Throughout this book Dr Cavill evaluates evidence wisely, notably for the law regarding ‘Fiscal feudalism’. His final chapter eight, ‘The evolution of Parliament’, locates the aggregate of Henry VII’s seven parliaments in contexts between ‘Lancastrian forbears and … Reformation descendants’. This might have been better tailored as an introductory chapter, in light of the author’s ambiguous use of the old ‘New Monarchy’ thesis. His Henry Tudor remains dynamic but not heroic, as much a victim as a maker of events, debatably without a mission in parliament beyond his tax bills. He depends on numerous civil servants, all named in passing but without any individuating background information; their offices are not defined and none are discernible policy-makers or parliamentary managers.
What does all of this add up to, in terms of our understanding ‘King-in-Parliament’ sovereignty, perhaps as S. B. Chrimes tried to explain in 1936? Dr Cavill does not step back far enough from his mass of data to tell us. We still need to know what difference constitutionally Henry VII's reign, parliaments and law courts did or did not make. Otherwise, we still buy into the tired historiography that only sees Henry VII, and his parliaments, as sandwiched between a Lancastrian-Yorkist disorder that was and a ‘Tudor revolution’ order that may be coming.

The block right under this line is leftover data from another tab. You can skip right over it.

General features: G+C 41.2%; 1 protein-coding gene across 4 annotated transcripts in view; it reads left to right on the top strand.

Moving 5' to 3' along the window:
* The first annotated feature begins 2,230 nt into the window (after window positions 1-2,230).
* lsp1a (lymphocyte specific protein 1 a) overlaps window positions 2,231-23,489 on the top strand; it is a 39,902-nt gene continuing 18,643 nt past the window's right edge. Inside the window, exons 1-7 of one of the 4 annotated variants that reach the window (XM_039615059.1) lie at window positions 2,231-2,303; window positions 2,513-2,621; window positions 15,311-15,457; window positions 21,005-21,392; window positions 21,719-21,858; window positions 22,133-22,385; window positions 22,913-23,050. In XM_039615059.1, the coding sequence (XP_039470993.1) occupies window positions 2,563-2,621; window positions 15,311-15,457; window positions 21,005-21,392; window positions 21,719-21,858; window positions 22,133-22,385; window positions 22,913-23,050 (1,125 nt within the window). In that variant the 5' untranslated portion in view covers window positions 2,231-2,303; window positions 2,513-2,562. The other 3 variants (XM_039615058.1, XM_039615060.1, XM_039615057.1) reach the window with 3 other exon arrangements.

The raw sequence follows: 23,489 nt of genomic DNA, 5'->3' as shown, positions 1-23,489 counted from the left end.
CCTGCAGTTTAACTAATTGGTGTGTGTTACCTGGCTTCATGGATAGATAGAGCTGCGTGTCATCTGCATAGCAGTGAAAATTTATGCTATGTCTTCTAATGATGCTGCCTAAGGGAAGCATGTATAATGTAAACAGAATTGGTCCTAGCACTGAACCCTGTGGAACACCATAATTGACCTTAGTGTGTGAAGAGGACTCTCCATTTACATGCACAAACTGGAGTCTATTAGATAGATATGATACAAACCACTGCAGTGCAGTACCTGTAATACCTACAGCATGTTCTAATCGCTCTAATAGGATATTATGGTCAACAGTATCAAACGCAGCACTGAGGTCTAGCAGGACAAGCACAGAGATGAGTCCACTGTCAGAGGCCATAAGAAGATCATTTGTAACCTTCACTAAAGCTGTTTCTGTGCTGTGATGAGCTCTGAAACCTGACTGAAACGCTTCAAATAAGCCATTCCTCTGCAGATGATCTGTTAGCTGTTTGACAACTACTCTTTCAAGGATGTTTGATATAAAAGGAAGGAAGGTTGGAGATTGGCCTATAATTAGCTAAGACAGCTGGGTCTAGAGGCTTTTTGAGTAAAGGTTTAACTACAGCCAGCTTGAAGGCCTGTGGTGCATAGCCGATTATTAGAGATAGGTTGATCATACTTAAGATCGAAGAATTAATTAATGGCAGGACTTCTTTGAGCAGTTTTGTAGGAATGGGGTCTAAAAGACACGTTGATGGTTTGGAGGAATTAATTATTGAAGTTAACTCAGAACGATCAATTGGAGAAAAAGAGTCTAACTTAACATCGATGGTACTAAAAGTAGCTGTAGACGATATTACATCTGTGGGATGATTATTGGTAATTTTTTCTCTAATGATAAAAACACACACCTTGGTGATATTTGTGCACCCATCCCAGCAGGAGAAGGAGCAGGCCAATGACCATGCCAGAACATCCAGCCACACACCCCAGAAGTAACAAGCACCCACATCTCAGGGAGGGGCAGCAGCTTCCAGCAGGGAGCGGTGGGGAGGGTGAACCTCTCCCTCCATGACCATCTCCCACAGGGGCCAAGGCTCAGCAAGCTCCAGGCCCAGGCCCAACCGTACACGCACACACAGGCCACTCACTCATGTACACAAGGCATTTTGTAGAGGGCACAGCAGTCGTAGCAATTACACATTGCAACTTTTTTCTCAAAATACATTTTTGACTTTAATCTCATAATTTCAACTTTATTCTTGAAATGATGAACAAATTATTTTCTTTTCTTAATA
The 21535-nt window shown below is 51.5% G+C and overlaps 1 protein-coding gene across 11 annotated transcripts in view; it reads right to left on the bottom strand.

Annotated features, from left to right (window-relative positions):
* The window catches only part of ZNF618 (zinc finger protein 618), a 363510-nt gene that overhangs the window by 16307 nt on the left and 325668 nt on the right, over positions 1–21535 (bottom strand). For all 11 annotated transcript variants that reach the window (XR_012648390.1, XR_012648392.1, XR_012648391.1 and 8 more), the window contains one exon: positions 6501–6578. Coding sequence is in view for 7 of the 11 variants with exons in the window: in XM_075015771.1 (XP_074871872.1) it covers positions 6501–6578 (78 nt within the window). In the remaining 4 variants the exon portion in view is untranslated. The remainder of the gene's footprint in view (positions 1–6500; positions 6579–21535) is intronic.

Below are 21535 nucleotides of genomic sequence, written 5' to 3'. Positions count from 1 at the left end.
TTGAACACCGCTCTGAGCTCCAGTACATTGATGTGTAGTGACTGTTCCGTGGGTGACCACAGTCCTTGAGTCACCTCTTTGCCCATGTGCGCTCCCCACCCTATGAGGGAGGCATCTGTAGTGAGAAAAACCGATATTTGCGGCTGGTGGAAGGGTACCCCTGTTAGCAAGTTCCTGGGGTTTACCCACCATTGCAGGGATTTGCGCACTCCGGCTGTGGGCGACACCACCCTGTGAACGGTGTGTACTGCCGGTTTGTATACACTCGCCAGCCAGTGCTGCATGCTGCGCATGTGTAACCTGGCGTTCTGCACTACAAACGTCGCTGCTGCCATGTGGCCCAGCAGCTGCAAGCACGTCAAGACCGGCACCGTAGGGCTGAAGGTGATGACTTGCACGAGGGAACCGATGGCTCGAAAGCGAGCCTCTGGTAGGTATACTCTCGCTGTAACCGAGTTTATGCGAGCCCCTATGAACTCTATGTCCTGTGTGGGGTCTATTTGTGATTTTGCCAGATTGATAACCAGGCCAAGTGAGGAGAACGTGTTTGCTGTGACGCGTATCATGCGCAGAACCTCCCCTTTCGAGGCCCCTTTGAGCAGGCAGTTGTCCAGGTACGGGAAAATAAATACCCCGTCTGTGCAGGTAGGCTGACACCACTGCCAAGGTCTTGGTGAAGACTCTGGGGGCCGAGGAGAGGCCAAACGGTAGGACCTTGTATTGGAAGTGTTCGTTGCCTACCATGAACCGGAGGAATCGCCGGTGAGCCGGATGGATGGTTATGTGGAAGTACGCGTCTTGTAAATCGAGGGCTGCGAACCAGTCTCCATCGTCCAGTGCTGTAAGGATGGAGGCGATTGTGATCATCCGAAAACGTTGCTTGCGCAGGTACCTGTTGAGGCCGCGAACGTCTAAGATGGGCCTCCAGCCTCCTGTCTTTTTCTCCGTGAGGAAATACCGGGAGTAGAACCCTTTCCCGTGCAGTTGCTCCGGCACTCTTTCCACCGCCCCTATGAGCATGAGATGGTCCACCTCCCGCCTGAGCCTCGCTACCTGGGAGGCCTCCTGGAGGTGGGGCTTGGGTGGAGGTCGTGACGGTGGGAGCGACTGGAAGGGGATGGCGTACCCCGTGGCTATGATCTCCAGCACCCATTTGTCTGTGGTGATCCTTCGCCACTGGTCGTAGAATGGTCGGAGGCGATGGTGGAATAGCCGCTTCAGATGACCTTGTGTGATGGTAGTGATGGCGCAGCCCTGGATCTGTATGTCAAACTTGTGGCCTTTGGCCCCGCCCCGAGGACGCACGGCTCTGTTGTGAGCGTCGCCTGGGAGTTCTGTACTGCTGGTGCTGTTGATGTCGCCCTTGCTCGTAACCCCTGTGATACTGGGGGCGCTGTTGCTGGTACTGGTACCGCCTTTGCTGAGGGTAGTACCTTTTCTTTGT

This tends to produce an often two-dimensional narrative for what is still a commendably authoritative monograph. The bibliography offers an exhaustive catalogue for primary source manuscripts and printed texts for the entire reign. Dr Cavill has covered over 20 county record offices, eight city or borough archives, diverse commercial and craft company repositories, as well as extensively used the Public Record Office (now styled The National Archives), the British Museum and, most prominently the 16 volumes of PROME (The Parliament Rolls of Medieval England) and The History of Parliament Trust materials. He and his editors present a meticulously proof-read printing, error-free and stylistically consistent. For simple accuracy, in all respects, this book is a pleasure to read and a gap-filler for any late-medieval and Tudor scholar’s library.
The author thanks the reviewer, and does not wish to comment further.